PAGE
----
Speaking in the House of Commons on Thursday, British Defence Secretary Ben Wallace confirmed that the United Kingdom will supply Ukraine with Storm Shadow cruise missiles that have a range of more than 155 miles. The announcement follows more than a year of discussions between Ukraine and its NATO allies about the possibility of sending long-range missiles to the country.
The British defence minister defended the decision, stating that the missiles would help Ukraine “push back Russian forces based on Ukrainian sovereign territory.”
Wallace also said that the decision was made in the wake of a recent onslaught of Russian missile and drone strikes in Ukrainian towns and cities, destroying civilian infrastructure.
Wallace Warned This Would Happen
The British government appears to be following through on a threat made to Russia in December. Wallace wrote to Russian Defense Minister Sergei Shoigu in December, pledging to send more advanced weapons to Ukraine if Russia does not stop conducting missile and drone strikes on residential parts of Ukraine.
Will the United States Follow Suit?
The United States has long refused to provide long-range missiles to Ukraine, in part over concern that the missiles may be used to strike deep into Russian territory and therefore escalate the conflict.
In February, the White House also expressed concern over sending long-range Army Tactical Missile Systems (ATACMS) to Ukraine, describing how sending the advanced missiles to Ukraine would risk the United States military’s preparedness for a future conflict.
The United Kingdom’s Storm Shadow missile falls short of the range of the United States’ ATACMS, though only by 35 miles.
In contrast, the HIMARS multiple rocket launcher system sent by the United States to Ukraine fires missiles at a range of roughly 50 miles.
Ukrainian officials have repeatedly sought to dispel worries about Western long-range missile systems being used to conduct strikes into Russian territory. After Russian President Vladimir Putin alleged that Ukraine conducted an attempted drone strike on the Kremlin on May 3, the Ukrainian president told reporters that his military does not have the resources to conduct strikes on Russian territory and remains focused on fighting at home. Ukrainian Defense minister Oleksii Reznikov also told a meeting of EU officials recently that long-range missile systems would not be used to conduct strikes on Russian territory.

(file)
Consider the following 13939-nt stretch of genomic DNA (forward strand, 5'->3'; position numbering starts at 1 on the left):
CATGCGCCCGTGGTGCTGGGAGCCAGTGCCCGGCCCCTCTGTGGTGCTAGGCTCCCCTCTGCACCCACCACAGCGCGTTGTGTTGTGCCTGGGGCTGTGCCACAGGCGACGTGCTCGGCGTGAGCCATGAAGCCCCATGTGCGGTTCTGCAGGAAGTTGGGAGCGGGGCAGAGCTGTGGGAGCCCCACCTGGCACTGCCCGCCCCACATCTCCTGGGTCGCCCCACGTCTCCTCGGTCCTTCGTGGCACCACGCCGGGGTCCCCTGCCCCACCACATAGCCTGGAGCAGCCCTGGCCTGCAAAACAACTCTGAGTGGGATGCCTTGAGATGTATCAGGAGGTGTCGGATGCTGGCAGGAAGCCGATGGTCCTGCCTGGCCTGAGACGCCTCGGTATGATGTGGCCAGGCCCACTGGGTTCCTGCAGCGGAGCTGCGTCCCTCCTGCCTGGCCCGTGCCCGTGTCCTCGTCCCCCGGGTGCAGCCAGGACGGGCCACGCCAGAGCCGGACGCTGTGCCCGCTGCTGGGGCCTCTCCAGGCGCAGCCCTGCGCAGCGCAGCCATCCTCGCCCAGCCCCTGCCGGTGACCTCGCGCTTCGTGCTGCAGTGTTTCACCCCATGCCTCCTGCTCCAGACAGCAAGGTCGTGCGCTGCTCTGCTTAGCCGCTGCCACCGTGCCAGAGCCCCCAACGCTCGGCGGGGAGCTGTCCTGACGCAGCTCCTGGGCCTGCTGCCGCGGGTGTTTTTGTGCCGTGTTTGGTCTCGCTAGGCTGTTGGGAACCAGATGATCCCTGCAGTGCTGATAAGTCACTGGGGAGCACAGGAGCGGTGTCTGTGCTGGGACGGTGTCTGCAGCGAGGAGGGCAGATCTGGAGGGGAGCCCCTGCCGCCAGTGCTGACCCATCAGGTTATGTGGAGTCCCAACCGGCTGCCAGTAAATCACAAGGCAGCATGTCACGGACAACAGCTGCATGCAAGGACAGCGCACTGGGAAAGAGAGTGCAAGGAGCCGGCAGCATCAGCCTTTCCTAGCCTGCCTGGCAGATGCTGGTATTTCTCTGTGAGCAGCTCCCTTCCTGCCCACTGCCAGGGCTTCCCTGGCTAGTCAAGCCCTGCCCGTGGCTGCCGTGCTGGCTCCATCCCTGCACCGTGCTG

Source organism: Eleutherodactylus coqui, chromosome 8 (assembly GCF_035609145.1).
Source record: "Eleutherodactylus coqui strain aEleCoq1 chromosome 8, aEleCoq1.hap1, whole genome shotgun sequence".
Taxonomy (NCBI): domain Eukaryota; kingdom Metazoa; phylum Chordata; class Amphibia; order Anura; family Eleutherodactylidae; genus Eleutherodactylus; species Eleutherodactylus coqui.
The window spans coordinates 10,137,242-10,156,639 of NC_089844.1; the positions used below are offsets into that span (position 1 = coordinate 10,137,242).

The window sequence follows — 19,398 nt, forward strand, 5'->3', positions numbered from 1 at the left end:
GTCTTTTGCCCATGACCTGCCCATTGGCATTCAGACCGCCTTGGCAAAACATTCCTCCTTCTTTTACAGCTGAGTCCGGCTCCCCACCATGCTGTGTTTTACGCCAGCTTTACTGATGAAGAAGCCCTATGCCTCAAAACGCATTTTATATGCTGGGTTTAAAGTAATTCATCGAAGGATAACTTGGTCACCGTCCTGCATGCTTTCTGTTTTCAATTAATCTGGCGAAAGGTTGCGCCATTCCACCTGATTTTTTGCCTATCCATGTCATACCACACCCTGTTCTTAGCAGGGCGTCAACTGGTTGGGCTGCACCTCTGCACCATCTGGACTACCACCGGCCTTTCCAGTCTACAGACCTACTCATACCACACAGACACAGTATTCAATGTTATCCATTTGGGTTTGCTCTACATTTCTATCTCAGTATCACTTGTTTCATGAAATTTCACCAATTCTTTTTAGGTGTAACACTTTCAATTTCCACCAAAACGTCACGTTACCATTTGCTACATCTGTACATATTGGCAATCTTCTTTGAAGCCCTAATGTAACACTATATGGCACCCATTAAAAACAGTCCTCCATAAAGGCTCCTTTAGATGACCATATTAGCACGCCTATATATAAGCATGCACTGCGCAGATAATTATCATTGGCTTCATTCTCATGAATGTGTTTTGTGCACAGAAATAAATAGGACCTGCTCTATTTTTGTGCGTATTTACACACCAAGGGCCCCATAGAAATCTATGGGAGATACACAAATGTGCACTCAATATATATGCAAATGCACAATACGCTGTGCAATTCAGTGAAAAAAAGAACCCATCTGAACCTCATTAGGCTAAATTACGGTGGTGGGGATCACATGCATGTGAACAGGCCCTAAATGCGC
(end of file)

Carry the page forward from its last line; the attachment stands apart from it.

“Ukraine is ready to provide any guarantees that your weapons will not be involved in attacks on the Russian territory,” Reznikov said.
The White House has not announced any change to its position on sending long-range missiles to Ukraine, and it would be hard for the Pentagon to defend sending ATACMS systems after previously arguing against such a measure over concerns about the U.S. military’s preparedness.
Jack Buckby is 19FortyFive’s Breaking News Editor. He is a British author, counter-extremism researcher, and journalist based in New York. Reporting on the U.K., Europe, and the U.S., he works to analyze and understand left-wing and right-wing radicalization, and reports on Western governments’ approaches to the pressing issues of today. His books and research papers explore these themes and propose pragmatic solutions to our increasingly polarized society.